Peter Way to explore gender's role in Britain’s 18th-century American empire

Social historian Dr. Peter Way will give a talk today (Oct. 17) on “Engendering War: Military Masculinities and the Making of Britain’s 18th-Century American Empire.”

In his 1:30 p.m. presentation in 201A Bowen-Thompson Student Union, Way will explore the questions of why, until very recently, soldiering has been an almost exclusively male profession, how gender conventions of the 18th-century civil society affected the military world, and the ways in which soldiers absorb and contest the dominant gender models supplied by popular culture and formalized by their commanding officers.

Way, history, is a fellow this year at the Institute for the Study of Culture and Society (ICS). His research and teaching interests lie in the history of working people of North America and within the Atlantic world from the late colonial period into the 20th century. His book, Workers and the Digging of the North American Canals, 1780-1860, published by Cambridge University Press in 1993, won the 1993 Frederick Jackson Turner Prize awarded by the Organization of American Historians.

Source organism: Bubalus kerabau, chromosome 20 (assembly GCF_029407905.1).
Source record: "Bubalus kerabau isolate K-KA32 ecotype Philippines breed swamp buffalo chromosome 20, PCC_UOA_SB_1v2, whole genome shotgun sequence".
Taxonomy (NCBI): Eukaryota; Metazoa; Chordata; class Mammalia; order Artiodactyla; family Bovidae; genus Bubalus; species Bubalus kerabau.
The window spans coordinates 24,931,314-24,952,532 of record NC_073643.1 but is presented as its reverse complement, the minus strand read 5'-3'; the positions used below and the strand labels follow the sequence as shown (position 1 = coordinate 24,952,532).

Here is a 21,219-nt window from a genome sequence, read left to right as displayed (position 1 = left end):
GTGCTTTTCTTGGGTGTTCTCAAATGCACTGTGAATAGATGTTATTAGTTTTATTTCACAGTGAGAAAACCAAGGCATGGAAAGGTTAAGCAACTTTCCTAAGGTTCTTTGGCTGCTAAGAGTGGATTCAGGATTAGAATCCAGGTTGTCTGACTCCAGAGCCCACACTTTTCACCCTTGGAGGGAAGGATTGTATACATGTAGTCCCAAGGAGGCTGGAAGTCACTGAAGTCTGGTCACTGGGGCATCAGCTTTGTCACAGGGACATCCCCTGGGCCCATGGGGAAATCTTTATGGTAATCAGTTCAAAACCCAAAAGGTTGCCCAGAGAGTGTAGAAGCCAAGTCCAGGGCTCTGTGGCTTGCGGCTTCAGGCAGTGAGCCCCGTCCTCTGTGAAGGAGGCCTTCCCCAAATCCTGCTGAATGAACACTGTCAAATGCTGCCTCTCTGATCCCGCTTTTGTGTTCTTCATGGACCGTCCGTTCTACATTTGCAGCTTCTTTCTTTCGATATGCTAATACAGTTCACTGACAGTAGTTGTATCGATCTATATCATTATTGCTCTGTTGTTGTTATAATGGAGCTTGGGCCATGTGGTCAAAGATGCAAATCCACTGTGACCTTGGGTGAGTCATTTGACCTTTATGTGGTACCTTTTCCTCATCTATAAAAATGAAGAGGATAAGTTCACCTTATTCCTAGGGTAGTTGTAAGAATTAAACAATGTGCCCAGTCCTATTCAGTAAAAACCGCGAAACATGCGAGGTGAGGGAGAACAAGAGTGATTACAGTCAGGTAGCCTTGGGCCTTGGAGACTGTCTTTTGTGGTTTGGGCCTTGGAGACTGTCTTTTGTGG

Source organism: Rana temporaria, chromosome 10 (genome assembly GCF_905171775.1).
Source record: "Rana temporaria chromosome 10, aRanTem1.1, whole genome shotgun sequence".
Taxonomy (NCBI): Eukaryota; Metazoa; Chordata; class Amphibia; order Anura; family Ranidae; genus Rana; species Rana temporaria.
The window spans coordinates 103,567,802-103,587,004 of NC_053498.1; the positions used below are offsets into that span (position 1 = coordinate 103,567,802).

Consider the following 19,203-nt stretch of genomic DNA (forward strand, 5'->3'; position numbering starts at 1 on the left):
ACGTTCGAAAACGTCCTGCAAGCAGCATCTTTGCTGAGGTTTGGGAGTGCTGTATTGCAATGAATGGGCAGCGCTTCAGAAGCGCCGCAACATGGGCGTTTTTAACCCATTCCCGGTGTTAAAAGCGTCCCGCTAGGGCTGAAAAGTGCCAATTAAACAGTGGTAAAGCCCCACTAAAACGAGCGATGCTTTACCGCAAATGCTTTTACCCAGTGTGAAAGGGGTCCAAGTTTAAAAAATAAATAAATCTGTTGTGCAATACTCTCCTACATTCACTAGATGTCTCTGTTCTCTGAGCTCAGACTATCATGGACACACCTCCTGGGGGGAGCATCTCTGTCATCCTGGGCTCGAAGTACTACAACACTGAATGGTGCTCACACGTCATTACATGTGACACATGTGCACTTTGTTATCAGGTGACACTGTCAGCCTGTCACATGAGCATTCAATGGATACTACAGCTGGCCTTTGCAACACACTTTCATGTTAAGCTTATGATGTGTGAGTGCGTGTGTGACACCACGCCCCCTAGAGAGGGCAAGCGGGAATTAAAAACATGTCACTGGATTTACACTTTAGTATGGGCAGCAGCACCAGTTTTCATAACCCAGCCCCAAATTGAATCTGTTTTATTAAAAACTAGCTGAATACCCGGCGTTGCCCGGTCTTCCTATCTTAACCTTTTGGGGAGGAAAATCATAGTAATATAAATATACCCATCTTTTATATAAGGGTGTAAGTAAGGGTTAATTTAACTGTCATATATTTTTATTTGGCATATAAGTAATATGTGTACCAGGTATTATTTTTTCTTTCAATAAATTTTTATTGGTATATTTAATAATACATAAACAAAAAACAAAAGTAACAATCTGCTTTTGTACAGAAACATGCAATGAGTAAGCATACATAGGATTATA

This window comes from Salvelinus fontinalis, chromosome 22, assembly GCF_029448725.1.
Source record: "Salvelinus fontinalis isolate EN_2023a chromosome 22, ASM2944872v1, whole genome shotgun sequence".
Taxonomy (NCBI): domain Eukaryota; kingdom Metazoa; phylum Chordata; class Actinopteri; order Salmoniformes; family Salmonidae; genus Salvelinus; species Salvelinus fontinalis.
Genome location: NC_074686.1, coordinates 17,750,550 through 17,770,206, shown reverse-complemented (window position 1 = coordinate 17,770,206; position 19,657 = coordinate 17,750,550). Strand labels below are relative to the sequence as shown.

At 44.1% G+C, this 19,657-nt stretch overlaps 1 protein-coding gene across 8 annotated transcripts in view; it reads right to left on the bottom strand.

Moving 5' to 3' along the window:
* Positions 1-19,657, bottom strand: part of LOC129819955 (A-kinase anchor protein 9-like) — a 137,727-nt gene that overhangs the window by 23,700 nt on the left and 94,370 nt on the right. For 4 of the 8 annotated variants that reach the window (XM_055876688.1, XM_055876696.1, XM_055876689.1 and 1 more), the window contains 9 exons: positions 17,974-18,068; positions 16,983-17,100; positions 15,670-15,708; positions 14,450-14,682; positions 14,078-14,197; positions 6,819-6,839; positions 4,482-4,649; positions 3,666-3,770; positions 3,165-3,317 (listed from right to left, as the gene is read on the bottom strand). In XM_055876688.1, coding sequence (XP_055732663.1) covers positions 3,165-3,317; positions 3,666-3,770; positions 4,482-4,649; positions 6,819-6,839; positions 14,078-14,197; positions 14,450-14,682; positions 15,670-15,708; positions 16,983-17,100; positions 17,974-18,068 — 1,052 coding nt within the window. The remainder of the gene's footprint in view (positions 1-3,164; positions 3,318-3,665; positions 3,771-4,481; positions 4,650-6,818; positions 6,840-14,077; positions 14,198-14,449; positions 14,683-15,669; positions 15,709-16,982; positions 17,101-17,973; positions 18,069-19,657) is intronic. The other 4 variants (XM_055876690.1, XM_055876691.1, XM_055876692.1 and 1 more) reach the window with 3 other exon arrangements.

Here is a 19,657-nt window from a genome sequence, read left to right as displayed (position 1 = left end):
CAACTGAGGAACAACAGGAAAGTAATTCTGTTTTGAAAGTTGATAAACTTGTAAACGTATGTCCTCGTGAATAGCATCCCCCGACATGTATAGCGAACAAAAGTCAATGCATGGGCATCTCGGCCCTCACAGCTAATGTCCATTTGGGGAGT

He is now at work on a monograph titled Artisans of War: Common Soldiers and the Making of Britain’s American Empire in the Seven-Year War, which seeks to place the war in the context of merchant capital and the imperial state.

Way’s talk is sponsored by ICS with support from the Office of the Provost and the Office of the Dean of Arts and Sciences.

For more information, call 2-0585.

October 17, 2005